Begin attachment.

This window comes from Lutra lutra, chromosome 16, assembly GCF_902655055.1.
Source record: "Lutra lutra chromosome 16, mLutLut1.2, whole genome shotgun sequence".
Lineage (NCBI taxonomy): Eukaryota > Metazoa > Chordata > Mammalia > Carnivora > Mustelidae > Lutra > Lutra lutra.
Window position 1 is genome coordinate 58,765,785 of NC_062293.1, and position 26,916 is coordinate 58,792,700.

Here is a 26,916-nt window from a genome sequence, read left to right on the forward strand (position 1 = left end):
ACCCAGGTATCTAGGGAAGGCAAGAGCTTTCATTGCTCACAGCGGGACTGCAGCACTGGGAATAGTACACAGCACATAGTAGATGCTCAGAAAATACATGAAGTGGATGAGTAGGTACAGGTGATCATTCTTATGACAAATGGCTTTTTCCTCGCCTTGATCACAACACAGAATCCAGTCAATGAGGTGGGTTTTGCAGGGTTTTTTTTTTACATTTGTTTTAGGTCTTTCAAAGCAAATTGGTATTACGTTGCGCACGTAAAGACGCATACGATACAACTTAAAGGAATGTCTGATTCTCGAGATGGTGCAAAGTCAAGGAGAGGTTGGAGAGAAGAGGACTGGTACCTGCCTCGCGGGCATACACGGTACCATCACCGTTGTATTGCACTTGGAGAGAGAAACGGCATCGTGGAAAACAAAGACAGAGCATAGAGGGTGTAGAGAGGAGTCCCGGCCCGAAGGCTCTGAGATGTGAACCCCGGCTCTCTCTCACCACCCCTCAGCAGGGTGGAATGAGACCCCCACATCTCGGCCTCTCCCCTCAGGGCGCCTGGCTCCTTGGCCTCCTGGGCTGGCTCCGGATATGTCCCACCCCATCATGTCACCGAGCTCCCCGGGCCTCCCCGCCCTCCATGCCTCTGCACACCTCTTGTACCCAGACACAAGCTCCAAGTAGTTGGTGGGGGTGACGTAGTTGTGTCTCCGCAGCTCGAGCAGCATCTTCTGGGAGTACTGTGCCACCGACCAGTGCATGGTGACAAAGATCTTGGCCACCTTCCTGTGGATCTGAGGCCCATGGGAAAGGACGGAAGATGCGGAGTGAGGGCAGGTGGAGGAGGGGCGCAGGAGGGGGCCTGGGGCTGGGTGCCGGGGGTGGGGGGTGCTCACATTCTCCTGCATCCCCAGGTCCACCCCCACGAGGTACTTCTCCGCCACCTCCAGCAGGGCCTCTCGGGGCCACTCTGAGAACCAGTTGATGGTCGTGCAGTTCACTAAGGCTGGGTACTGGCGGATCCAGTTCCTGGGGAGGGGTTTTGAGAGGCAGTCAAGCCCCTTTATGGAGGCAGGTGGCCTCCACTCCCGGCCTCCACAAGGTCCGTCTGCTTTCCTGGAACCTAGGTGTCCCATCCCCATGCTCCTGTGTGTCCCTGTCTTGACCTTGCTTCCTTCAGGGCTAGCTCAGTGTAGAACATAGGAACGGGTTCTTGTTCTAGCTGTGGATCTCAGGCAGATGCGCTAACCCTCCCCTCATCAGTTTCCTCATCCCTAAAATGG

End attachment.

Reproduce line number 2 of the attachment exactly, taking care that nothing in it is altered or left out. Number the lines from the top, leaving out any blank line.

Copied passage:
Source record: "Lutra lutra chromosome 16, mLutLut1.2, whole genome shotgun sequence".